HP faces down youthful tech upstarts: Don't judge us by our looks

Having a 'Benjamin Button' moment


The fire seems to have dimmed a little here, and HP does not have a perceived lead in software-defined networking. Why did it not buy Arista? While the company deserves credit for its silicon photonics activities, what is going to happen here and now? Neither Dell nor IBM are anywhere in networking. Of the mainstream server/system leaders, only HP has its own networking capabilities.

Software-defined networking is THE key to unlock Cisco's proprietary networking dominance and HP, it appears, has not grasped that key strongly enough. Not yet at least.

This is, like storage and networking, another market which is beating off young startups and incumbents like HP need to learn how to embrace disruption and lead it. Say what you will about EMC, but in this respect, and in our IT industry, we'd assert it has no equal at detecting incoming disruption and taking it on board. HP, and other incumbents, could learn from that.


HP's services organisation is challenged and El Reg's storage desk thinks there is a question to be answered.

Is it an arm of HP's enterprise systems group, dedicated to the implementation and integration of HP's enterprise systems into customer's operations? Or it it an independent services organisation looking at HP products as just another supplier's kit it has to deal with. Does HP look for real synergy between its services and its enterprise products or for non?

If the former than enterprise services should be part of enterprise systems. If the latter then it should be independent and report directly to the CEO.


HP Helion marketing from HP website

Helion is HP's big cloud bet in a market where Amazon and Google, closely followed by Microsoft, are the big three. HP cannot build out its own cloud at that scale, not having the resources and being too late to enter that particular party. But it does have its customer base and experience at entering the cloud market, albeit with undramatic results. It has a base that needs cloud services, experience of how not to do it, and Amazon, Google and Microsoft's activities to concentrate its mind.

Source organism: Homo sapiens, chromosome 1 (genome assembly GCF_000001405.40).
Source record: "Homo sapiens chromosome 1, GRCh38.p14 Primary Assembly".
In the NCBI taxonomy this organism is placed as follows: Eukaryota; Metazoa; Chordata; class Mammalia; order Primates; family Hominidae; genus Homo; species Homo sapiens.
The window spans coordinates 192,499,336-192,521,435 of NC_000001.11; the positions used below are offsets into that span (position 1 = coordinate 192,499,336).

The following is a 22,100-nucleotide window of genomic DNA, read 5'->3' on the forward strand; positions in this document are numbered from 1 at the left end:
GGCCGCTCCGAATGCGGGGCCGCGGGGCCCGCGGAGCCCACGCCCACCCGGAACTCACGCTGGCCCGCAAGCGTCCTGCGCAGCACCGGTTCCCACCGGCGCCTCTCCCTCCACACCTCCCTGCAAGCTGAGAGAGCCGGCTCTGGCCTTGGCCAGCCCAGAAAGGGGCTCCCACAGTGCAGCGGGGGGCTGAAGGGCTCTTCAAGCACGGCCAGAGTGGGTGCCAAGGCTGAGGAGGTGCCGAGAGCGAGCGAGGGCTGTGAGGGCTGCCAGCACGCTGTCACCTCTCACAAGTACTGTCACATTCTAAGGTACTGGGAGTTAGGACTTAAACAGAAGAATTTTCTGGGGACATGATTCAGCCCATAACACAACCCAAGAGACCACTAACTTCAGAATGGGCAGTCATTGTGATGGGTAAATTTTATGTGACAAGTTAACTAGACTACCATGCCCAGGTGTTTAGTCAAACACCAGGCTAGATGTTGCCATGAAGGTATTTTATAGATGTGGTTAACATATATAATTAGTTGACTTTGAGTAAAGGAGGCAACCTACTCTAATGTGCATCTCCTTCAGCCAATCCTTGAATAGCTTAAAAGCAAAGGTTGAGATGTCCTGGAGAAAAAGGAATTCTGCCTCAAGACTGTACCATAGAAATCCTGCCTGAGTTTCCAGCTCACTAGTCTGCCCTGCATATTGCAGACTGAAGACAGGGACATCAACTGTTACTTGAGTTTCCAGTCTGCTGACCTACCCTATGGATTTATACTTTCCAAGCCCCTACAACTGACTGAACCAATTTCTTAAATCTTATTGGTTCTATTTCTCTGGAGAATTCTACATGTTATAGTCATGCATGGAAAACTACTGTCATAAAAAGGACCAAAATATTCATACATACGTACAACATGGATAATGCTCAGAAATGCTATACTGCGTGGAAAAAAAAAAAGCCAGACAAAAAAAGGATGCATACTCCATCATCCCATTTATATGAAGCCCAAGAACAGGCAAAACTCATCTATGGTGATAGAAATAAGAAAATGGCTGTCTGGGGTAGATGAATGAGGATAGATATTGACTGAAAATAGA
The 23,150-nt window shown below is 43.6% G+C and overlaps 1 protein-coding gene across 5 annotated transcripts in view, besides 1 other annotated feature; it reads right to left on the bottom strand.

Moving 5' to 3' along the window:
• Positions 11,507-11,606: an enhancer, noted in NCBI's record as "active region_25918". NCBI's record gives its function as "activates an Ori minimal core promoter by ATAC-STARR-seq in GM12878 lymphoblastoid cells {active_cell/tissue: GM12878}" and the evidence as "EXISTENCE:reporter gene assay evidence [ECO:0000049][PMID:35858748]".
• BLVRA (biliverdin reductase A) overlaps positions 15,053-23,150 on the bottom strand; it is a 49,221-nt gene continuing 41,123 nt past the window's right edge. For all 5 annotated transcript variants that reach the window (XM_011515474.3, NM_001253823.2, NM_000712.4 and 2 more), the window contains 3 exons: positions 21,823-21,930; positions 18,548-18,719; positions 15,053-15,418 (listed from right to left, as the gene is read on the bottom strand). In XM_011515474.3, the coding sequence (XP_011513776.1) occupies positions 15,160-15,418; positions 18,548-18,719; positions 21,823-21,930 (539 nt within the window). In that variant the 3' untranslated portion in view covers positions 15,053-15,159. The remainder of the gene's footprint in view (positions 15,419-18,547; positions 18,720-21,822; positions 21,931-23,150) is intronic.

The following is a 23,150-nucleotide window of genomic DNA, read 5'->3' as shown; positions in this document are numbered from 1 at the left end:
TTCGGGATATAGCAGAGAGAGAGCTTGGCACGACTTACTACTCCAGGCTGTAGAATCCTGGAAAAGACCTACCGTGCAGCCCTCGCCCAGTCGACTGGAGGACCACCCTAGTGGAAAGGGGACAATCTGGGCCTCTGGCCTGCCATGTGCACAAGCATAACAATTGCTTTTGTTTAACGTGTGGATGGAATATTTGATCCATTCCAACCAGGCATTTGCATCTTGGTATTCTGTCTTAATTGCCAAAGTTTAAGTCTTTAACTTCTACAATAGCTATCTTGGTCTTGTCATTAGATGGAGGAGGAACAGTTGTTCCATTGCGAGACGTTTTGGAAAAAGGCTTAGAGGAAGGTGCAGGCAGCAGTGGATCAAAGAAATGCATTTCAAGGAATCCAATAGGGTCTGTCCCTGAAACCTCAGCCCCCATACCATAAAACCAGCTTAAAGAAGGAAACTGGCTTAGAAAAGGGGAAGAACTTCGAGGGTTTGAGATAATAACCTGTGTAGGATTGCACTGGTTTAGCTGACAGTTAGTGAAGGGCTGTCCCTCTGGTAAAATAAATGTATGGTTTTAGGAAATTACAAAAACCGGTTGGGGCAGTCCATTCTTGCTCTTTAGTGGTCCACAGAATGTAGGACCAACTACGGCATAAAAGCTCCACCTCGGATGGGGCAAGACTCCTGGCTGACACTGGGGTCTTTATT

OpenStack provides a cloud stack and HP has moved on quickly from offering its own top-down public cloud and making the infrastructure-as-a-service software technology available to partners instead, vastly increasing its likely success rate with the small and medium enterprise customers of its channel partners.

Stepping back

Let's step out now and look at HP from a distance. Meg Whitman is making a great job of re-shaping and recasting the company. But is she just another five-year occupant of HP's revolving executive door or something more than that: a Carly Fiorina that doesn't get forced out, a Mark Hurd but without the cost-cutting and limited technology vision? And what about the succession?

It's fascinating stuff and we can't answer these questions, but HP has a technology vision and a set of enterprise-focused execs reporting to the CEO who could succeed her. The company is in a much better shape than it has been. It wants to remain a major player across the board, and is not willing to vacate hardware areas in pursuit of a services and software vision on the one hand, or opportunistically base everything on commodity hardware and catch-up software acquisitions on the other.

The company now has a sense of direction, a shot at redeveloping its own engineering prowess, a series of bets underway in the cloud, storage and servers, and seasoned execs hungry for more. HP can make it. Wish it luck. ®

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